© Copyright 2015 All rights reserved. Permission to publish granted by Lesli Johnson, MFT, Adoption / Foster Care Issues Topic Expert Contributor

The preceding article was solely written by the author named above. Any views and opinions expressed are not necessarily shared by Questions or concerns about the preceding article can be directed to the author or posted as a comment below.

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  • Vivienne

    January 15th, 2015 at 10:32 AM

    Why shouldn’t they be happy occasions especially when the child is younger? I don’t think that there will be too many kids of a young age thinking about how they were adopted and think that they are missing out on something.

  • Tina

    January 15th, 2015 at 1:11 PM

    I was adopted and i remember feeling this exact same way when I was a teenager. You really start to dwell more, or at least I dd, on why my birth mom gave me up and I wanted to know why I wasn’t good enough for her to keep. I thought that I would search her out and make her give me the answers I was so angry and felt like I needed. It has been hard but I have finally as an adult come back around to enjoying my birthday.

  • Vicki

    January 15th, 2015 at 7:51 PM

    I was adopted, my birth name was Michele V. (I have made a facebook page as such) And YES for me birthdays were wonderful, my a Mom would have old fashioned parties with cake, ice cream friends and presents :) Then the summer I turned 10 years old, she told me I was adopted. I cried and cried, (I was literaly traumatized). My adopted Mom was standing 10 feet away, washing dishes at the time and said she didn’t understand why I was so upset, I didn’t even get a hug. Everything, I ever trusted and believed in and thought I knew; from that point on was gone. From then on, I was fixated on how people in families looked alike. And focused on how I did not. It seemed to be a subject not popular to talk about, so it wasn’t discussed much after that. She did say a few times, you can find out information about your adoption if you want, but then I had the awful worry of disappointing her, if I said yes. And boy did I want to say YES. Now that I’m 50 + I finally found at least a few things out.. I was adopted for my a Mom’s history (who was Greek) and was told I was Armenian. I am not, however I did find out I am part Estonian, which I found interesting. And I was not surprised at that, as I did have lots of dark hair, even sideburns almost, when I was born. For me it’s not so much of why I was adopted, I was period. In my era, there weren’t many pleasant options or support for single Mom’s. And yes, babies affected your future hugely! So, that’s just the way it is. But I will forever have a longing to know more about my birth Mom and family, I think it’s just a natural human nature thing that comes from the maternal bond of conception. Anyway, All grown up. Every birthday my family and I celebrate my birthday and I wonder if my birth Mom is thinking about me, as I am her. The best article I’ve ever read on the subject is: Adoption: Trauma that Last a Life Time by Vicki M. Rummig, in her English 103, June 11, 1996, Class Instructor Steve Jaech. LASTLY, if anyone is adopting or has adopted or plans to place a child for adoption; please read as many articles as possible, from each aspect. I feel wholeheartedly for each and every one. My advice would be for open adoption, however that doesn’t work in each and every case. HUGS, Vicki or Michele V :)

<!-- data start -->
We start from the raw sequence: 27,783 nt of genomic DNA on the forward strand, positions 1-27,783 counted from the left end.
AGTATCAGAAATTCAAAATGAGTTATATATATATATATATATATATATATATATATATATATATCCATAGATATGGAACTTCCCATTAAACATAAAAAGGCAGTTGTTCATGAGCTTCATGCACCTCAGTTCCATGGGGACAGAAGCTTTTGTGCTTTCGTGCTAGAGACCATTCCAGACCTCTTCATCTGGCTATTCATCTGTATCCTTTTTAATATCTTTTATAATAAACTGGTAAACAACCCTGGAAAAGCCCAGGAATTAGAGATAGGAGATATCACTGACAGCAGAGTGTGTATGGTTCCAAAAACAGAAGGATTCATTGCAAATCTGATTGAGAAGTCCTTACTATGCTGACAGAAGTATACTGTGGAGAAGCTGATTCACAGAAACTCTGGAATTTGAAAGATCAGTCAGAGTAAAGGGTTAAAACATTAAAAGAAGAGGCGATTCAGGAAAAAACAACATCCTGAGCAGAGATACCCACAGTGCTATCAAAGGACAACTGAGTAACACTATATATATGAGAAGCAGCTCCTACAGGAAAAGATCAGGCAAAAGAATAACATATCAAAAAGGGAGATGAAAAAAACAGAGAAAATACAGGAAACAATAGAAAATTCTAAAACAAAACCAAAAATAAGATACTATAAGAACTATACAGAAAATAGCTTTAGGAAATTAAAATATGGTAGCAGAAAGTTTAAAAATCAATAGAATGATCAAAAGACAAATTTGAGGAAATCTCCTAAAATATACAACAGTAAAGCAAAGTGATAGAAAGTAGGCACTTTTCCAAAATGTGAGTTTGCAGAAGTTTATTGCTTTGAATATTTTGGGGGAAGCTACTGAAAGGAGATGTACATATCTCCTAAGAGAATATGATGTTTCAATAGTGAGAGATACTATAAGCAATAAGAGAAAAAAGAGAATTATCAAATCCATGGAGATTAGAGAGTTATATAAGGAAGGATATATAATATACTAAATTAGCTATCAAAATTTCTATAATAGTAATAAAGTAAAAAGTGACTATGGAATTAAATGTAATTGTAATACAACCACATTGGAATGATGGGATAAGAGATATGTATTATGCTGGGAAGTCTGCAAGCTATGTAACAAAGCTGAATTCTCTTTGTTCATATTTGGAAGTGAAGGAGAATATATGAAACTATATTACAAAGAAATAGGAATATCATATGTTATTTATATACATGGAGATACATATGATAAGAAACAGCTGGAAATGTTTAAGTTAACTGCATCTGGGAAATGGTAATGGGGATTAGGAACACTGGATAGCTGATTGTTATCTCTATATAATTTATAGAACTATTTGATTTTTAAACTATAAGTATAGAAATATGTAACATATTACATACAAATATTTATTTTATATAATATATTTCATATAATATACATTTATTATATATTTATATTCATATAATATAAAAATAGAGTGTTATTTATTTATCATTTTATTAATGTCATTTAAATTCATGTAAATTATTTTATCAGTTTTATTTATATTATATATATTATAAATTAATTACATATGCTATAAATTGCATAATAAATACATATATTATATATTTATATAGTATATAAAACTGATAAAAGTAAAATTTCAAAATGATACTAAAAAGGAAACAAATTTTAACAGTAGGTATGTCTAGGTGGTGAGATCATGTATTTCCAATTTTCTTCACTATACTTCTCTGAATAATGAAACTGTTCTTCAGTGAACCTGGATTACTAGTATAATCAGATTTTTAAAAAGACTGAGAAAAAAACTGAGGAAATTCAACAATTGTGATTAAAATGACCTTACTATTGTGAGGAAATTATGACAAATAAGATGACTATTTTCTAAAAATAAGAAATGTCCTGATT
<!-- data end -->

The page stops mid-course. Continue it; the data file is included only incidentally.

• Vicki

    January 15th, 2015 at 7:58 PM

    Here is the link to the article I was mentioning. A very good read.

  • Lynn Fallat

    January 16th, 2015 at 6:29 AM

    This is dead on accurate. As a grown adult, I can tell you that I would start crying every year the minute the lights went out and the candles were lit and the singing started. My birthday was 12/31 and it always had to be a big event or an excuse for a party in my house. I HATED IT. I would curl up in a ball in the corner and just cry. I remember everyolne looking at me like I was crazy….